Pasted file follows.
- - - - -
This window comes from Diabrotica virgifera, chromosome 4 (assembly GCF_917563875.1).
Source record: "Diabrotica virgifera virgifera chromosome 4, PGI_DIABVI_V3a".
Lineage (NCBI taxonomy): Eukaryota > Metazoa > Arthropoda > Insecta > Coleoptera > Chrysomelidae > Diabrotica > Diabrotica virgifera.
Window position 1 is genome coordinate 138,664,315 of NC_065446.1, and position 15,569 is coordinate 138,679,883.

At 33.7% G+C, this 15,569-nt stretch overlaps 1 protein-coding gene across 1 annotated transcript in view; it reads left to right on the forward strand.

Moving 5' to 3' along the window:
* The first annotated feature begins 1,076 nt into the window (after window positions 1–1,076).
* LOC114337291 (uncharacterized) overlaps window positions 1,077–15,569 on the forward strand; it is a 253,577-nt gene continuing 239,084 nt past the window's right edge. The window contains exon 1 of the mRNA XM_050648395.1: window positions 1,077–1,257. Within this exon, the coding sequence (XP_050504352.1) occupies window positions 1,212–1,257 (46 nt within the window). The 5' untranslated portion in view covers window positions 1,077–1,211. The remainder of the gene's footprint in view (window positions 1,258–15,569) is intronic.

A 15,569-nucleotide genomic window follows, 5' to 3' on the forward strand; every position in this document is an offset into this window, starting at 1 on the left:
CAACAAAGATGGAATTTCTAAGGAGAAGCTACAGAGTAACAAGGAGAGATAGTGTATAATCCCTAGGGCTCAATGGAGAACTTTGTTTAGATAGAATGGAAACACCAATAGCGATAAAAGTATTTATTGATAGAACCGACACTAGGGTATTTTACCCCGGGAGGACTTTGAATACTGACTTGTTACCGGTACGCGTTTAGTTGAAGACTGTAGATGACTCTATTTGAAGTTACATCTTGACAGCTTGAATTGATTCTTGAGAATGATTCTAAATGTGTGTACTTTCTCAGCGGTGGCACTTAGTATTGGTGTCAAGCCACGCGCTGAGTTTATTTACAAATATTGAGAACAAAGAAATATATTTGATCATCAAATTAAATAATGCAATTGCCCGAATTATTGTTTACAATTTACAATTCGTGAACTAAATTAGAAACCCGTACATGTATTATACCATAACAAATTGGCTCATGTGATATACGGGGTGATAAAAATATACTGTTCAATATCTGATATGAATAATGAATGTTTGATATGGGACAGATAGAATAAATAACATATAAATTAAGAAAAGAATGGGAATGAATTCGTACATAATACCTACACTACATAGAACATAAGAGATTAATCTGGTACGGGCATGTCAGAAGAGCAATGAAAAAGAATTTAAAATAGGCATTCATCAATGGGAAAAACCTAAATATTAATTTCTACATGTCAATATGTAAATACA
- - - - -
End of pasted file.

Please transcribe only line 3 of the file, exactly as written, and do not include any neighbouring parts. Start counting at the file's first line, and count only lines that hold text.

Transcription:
Lineage (NCBI taxonomy): Eukaryota > Metazoa > Arthropoda > Insecta > Coleoptera > Chrysomelidae > Diabrotica > Diabrotica virgifera.